Cognitive impairments in early Parkinson's disease are accompanied by reductions in activity in frontostriatal neural circuitry.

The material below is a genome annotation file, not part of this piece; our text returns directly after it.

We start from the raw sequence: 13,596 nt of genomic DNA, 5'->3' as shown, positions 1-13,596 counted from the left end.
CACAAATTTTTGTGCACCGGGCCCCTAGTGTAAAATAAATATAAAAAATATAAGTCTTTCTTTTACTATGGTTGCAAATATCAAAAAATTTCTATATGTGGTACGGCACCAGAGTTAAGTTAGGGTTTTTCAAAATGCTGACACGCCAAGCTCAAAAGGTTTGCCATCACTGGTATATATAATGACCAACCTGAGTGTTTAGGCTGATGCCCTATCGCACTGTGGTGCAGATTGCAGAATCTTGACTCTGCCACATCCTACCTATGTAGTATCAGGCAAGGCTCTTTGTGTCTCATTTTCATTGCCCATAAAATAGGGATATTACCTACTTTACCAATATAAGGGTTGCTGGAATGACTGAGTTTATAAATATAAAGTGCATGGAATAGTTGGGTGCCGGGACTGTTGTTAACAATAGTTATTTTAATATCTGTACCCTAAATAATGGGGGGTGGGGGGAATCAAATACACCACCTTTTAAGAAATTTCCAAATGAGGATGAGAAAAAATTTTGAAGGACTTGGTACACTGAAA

Studies in patients with Parkinson's disease (PD) suggest that the characteristic motor symptoms of the disorder are frequently accompanied by impairments in cognition that are most profound in tasks of executive function. Neuropsychological deficits are not an inevitable consequence of the disease, yet the reasons underlying cognitive heterogeneity in PD are not well understood. To determine the underlying neural correlate of these cognitive deficits, we used event-related functional magnetic resonance imaging (fMRI) to compare groups of cognitively impaired and unimpaired patients, matched on all other clinical measures. fMRI revealed significant signal intensity reductions during a working-memory paradigm in specific striatal and frontal lobe sites in patients with cognitive impairment compared with those patients who were not cognitively unimpaired. These results demonstrate that cognitive deficits in PD are accompanied by neural changes that are related to, but distinct from, those changes that underlie motoric deficits in these patients. Furthermore, they suggest that fMRI may provide a valuable tool for identifying patients who may benefit from targeted therapeutic strategies.